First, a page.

Chapter 4: Bald is beautiful

So nearly another week has passed already since I posted! You know what they say, time flies when you’re back in hospital (not), more on that later…

Last Tuesday I went in to see the consultant and he gave me the low down on the new plan of attack. It’s going to be pretty brutal and will involve stretches of at least 10 days as an inpatient where they deliver the chemo over 3 or 4 days, followed by days of monitoring. It’s an entirely different type of chemo from the round I have already had; it’s actually going to be 2 different types that will be alternated. They have decided that because it’s such an aggressively growing cancer, and because it has already started to spread slightly outside of the lymphatic system, it needs more than the standard treatment. It’s going to be 3 times as strong as the round I have already had and so I am very much not looking forward to that!ย ๐Ÿ˜–ย They obviously think I can handle it though, otherwise they wouldn’t be trying it!ย ๐Ÿ’ช

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One of the side effects of chemotherapy is that it can slow, or stop altogether, your bone marrow from creating new white blood cells. In my case, this happened. One of the types of white blood cell is called a neutrophil.ย They are the first line of defence against infection; they flood the site of infection and destroy bacteria. A normal count is between 3 and 7, and I was told that my count was 0.19, which obviously put me at very high risk of catching an infection or virus.

Wednesday last week was one of my busiest days in a while! I had an echocardiogram (heart ultrasound) in the morning, then had to go somewhere else to collect injections that I’d have to give myself to try and bring my neutrophil count up, an appointment at yet another place inย the afternoon to see the reproductive specialist and then back to the first location to collect a new mouthwash!ย ๐Ÿ˜‚ย The heart ultrasound is standard practice for patients on chemo; they take an ultrasound at the start of treatment and then repeat them periodically to check that no damage is occurring from any of the drugs. The reproductive team have also prescribed me an injection (yay moreย ๐Ÿ˜‘) that will put me in a medical menopause to reduce the damage to my ovaries. Normally they would have put me through 1 round of IVF and harvested eggs but my first round of chemotherapy couldn’t wait so this is the only option we have now. No periods for a while though, so that’s a bonus!

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Thursday was more eventful than I would have liked. I went into my cancer unit for a lumbar puncture, which all went down without a hitch, and wasn’t actually as bad as I had imagined it was going to be, but never left the hospital after that. My temperature spiked and they took blood and my neutrophil count had dropped to 0, so they decided to admit me back onto the ward just to be safe and put me back on the antibiotic drip.

Friday was the surgery under local anaesthetic to fit my central line. This means that I don’t have to keep being poked over and over again to get blood or administer drugs which is great! The process of having it placed was pretty intense and unenjoyable though. I couldn’t see what was happening, they covered my eyes, and it was numbed with a LOT of anaesthetic so there was no pain, but there was a lot of pressure and pushing, and the odd feeling of things being moved inside your body. It didn’t help that I was hooked up to a monitor and so I could hear the beeping of my erratic heartbeat echoing around the theatre. An hour later it was done! An x-ray to check the placement and I was back on the ward.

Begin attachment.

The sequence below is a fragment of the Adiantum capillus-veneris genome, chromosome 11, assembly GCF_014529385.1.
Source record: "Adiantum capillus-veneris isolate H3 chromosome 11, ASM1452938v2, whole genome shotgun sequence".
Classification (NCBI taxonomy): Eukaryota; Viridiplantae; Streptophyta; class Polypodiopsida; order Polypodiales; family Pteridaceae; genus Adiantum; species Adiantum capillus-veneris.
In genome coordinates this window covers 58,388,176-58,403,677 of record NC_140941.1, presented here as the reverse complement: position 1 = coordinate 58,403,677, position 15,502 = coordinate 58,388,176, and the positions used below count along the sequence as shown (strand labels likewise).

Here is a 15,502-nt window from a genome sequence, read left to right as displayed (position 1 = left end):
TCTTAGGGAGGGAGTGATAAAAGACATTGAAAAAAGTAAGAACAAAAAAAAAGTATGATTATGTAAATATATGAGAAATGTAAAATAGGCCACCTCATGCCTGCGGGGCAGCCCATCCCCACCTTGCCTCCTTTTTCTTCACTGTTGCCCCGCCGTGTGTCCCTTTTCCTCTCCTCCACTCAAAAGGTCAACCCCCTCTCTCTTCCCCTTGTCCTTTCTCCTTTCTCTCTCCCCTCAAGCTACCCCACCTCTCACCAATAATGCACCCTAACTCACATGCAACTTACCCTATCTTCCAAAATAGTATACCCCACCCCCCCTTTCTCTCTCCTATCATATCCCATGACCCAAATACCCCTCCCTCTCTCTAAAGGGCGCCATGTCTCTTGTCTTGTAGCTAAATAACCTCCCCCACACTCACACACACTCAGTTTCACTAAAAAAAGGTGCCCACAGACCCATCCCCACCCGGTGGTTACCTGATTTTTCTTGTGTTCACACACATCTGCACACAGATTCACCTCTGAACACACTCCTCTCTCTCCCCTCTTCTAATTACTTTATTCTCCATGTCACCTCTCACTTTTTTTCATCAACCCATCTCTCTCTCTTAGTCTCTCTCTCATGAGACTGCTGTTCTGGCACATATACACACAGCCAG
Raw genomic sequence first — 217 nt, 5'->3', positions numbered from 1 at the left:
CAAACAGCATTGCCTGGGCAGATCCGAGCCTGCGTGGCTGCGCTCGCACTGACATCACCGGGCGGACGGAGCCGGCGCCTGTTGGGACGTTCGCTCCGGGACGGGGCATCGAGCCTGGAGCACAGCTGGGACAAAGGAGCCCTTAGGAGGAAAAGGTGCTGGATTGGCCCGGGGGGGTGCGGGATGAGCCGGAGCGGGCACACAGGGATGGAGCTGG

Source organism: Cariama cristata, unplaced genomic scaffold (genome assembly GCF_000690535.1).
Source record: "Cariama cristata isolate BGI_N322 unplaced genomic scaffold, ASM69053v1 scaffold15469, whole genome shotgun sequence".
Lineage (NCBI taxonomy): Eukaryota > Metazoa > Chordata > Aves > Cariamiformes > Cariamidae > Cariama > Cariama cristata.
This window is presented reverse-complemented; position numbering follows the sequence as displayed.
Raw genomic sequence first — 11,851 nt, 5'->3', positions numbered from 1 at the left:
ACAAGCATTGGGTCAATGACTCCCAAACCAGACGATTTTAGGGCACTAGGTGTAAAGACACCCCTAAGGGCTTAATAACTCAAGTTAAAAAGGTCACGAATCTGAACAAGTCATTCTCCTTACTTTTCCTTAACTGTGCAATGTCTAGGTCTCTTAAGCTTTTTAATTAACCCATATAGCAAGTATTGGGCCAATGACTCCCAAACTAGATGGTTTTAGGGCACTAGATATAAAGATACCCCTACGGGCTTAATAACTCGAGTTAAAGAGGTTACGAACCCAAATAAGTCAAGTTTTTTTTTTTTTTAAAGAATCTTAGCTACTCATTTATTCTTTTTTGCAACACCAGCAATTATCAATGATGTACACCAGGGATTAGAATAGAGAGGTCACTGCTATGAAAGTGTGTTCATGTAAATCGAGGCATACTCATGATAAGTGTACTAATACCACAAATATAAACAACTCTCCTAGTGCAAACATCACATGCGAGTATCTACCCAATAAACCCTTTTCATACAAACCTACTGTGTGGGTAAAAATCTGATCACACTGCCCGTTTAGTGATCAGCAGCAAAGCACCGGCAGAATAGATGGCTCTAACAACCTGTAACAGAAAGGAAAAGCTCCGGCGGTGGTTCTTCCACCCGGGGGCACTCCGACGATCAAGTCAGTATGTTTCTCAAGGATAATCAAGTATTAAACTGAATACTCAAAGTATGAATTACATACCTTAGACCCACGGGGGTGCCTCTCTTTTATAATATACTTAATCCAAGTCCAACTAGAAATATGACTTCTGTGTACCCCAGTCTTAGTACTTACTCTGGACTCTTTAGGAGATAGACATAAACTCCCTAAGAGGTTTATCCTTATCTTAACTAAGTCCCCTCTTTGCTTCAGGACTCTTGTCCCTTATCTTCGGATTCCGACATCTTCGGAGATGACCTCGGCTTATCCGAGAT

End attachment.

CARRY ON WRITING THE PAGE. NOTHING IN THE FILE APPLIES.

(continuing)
Sunday they finally let me out again after being 100% that there wasn’t any infection and my neut count had started to climb again. The positives of being in hospital? Not having to inject myself. The negatives? Constantly being woken up. They say that a good night’s sleep is the best thing for you when you are unwell, and then they never let you get any decent sleep because they wake you up every few hours to do observations, or take blood, or hook you up to another drip! At least I’m getting to know the staff on the ward a bit better! I had already decided that as soon as I was home from hospital my hair had to come off. By that point, I could run my hands through it and come away with huge clumps, and I couldn’t just leave it and end up looking like Cynthia from the rugrats!ย ๐Ÿคฃ

So I buzzed it short with clippers and then we shaved it with a razor! It’s the strangest feeling! I keep being told I have such a lovely shaped head! What an odd compliment – but a nice one!

This morning I went to collect my wig from the wig people. They had been so good and had ordered in lots of styles that they didn’t have in stock on our previous visit, and as soon as I put the right one on I just knew ‘this is the one’. This is the wig that I get free on the good old NHS (it would have been ยฃ180 if I’d had to pay!!). I’m still holding out for that dusty lavender babe from Webster Wigs though…

So in 24 hours, I’ve gone from hair, to no hair, to having removable hair!๐Ÿคฃ

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6 thoughts on “Chapter 4: Bald is beautiful

  1. Sending best wishes to you and the family, you look stunning without and with the wig, good choice! Stay strong, hope the ward stays not too trying x

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  2. You’re an inspiration hunni, so proud of you. Holler if you need anything at all – you’re wig is fab and the new pj’s are v cute.
    All my love xxx

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